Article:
UNC students united and outraged over DACA announcement

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UNC senior Rubi Franco Quiroz speaks at the DACA in Crisis event Monday evening, a panel discussion comprised of lawyers, activists and students about how to support the undocumented and DACAmented community.

As the political climate in both the United States and the University becomes more volatile, UNC students are continuing to fight for their beliefs. 

Last night a group of UNC students, bound by nothing except a common school and a passion for the rights of undocumented Americans, held a panel to discuss the consequences of the Trump administration’s decision to end Deferred Action for Childhood Arrivals. 

“We’re not an organization,” said Barbara Sostaita, the event’s head organizer and moderator of the discussion. “We’re individuals.”

The auditorium in the FedEx Global Education Center was nearly full. Students, professors and administrators came out to listen and learn from the panelists about what the policy change might mean for the future. 

Concerned students arranged the grassroots-style event to ease the stress felt by their peers and UNC workers who may face blowback from the administration’s decision. One critical goal for the organizers of the panel is to establish safe spaces for students that feel uncomfortable or in danger, or need someone to talk to.  

UNC administration was put on the spot in the early stages of discourse — Ronald Strauss, executive vice provost and chief international officer for UNC — was a panel member and fielded one of Sostaita’s first questions.

She referenced a mass email from Chancellor Carol Folt addressing DACA, which said, “We will be working closely with UNC General Administration and others to more fully understand yesterday’s announcement by the President and will keep you updated.” 

“We were hoping that you can update us right now,” Sostaita said. 

Strauss admitted the statement was hastily thrown together in a coffee shop in London, where he and his colleagues learned of the news, but nevertheless assured the audience that the University stood with its workers and students. 

“It was a statement of solidarity and thought,” he said.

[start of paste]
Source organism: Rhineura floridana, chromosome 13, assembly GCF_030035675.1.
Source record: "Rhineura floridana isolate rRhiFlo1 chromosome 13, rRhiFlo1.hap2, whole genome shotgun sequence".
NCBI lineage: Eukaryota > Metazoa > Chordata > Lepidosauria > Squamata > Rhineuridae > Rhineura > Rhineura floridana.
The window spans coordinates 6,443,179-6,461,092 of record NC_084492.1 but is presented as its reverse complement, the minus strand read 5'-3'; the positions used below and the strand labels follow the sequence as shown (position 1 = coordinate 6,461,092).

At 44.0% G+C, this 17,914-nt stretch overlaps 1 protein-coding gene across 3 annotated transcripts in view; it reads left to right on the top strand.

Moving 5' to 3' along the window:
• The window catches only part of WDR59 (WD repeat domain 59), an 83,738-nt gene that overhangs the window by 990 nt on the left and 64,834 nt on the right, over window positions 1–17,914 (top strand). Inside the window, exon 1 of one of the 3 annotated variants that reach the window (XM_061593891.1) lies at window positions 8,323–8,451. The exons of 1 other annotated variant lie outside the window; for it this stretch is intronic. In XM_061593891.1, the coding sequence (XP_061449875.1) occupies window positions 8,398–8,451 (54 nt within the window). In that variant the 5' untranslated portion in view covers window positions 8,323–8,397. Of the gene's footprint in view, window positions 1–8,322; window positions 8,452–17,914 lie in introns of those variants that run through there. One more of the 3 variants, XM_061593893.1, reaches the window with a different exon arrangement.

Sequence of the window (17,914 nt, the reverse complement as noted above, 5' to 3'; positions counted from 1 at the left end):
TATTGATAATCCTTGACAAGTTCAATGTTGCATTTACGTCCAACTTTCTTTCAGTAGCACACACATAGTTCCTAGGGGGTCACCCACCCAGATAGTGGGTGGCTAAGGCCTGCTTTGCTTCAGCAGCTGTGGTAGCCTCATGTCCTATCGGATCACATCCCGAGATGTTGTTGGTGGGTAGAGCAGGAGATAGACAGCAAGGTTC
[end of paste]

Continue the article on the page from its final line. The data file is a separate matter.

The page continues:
The administration will meet with students next Friday to discuss the inclusion of safe spaces on campus at the request of the panel’s organizers.

The elimination of the DACA program will force the more than 27,000 North Carolinians who benefit from it to explore other options.

Two of the panelists, Raul Pinto and Yesenia Polanco-Galdamez, are immigration attorneys. They talked to the audience about ways undocumented Americans and their families can reduce their risk of deportation. 

The final two members of the panel, UNC alum Emilio Vicente and senior Rubi Quiroz, appealed to the crowd’s emotions by offering stories of the adversity they faced growing up as undocumented Americans. They framed the issue as humanitarian rather than political. 

“We are human beings first and foremost,” Vicente said. 

Quiroz tried to convey the anxiety she and students in her position cope with. As someone who benefits from DACA, she is especially nervous about the road ahead.

“It’s almost like your expiration date — you won’t be able to move forward past that,” Quiroz said.

 Pinto, one of the immigration attorneys, then jumped into the conversation.

 “No one in this country who has been working, who has been going to school, who has been paying taxes, should have an expiration date,” he said. 

The crowd applauded in agreement in what was perhaps the panel’s most poignant moment. 

A Ph.D. candidate in the School of Education, Lucia Mock, was particularly enraged at the Trump administration’s decision.

“It's a fundamental betrayal of the trust that these young people have put in our government and in our future,” she said. “It’s cruelty personified.”

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